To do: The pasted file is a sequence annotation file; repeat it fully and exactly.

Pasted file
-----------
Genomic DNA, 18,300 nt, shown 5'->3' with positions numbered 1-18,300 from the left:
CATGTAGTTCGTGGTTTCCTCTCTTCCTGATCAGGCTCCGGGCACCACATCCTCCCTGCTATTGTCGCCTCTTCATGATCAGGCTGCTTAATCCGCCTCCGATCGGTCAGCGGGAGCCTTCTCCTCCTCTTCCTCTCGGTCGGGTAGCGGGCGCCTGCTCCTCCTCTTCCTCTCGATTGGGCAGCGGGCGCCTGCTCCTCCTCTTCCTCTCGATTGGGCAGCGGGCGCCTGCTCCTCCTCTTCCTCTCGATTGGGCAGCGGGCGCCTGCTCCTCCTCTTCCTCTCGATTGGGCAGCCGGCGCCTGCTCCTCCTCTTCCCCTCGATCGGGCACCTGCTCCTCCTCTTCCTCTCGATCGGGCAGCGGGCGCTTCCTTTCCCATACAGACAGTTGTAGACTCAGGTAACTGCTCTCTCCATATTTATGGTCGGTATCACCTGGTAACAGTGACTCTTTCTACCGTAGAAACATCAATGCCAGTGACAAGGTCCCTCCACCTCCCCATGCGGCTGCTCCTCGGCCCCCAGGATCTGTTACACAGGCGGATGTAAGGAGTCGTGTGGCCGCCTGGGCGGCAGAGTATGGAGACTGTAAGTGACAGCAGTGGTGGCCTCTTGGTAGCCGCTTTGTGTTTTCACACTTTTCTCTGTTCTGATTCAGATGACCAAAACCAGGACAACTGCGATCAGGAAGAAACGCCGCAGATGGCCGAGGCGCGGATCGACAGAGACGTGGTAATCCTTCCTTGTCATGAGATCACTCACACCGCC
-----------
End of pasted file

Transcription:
Genomic DNA, 18,300 nt, shown 5'->3' with positions numbered 1-18,300 from the left:
CATGTAGTTCGTGGTTTCCTCTCTTCCTGATCAGGCTCCGGGCACCACATCCTCCCTGCTATTGTCGCCTCTTCATGATCAGGCTGCTTAATCCGCCTCCGATCGGTCAGCGGGAGCCTTCTCCTCCTCTTCCTCTCGGTCGGGTAGCGGGCGCCTGCTCCTCCTCTTCCTCTCGATTGGGCAGCGGGCGCCTGCTCCTCCTCTTCCTCTCGATTGGGCAGCGGGCGCCTGCTCCTCCTCTTCCTCTCGATTGGGCAGCGGGCGCCTGCTCCTCCTCTTCCTCTCGATTGGGCAGCCGGCGCCTGCTCCTCCTCTTCCCCTCGATCGGGCACCTGCTCCTCCTCTTCCTCTCGATCGGGCAGCGGGCGCTTCCTTTCCCATACAGACAGTTGTAGACTCAGGTAACTGCTCTCTCCATATTTATGGTCGGTATCACCTGGTAACAGTGACTCTTTCTACCGTAGAAACATCAATGCCAGTGACAAGGTCCCTCCACCTCCCCATGCGGCTGCTCCTCGGCCCCCAGGATCTGTTACACAGGCGGATGTAAGGAGTCGTGTGGCCGCCTGGGCGGCAGAGTATGGAGACTGTAAGTGACAGCAGTGGTGGCCTCTTGGTAGCCGCTTTGTGTTTTCACACTTTTCTCTGTTCTGATTCAGATGACCAAAACCAGGACAACTGCGATCAGGAAGAAACGCCGCAGATGGCCGAGGCGCGGATCGACAGAGACGTGGTAATCCTTCCTTGTCATGAGATCACTCACACCGCC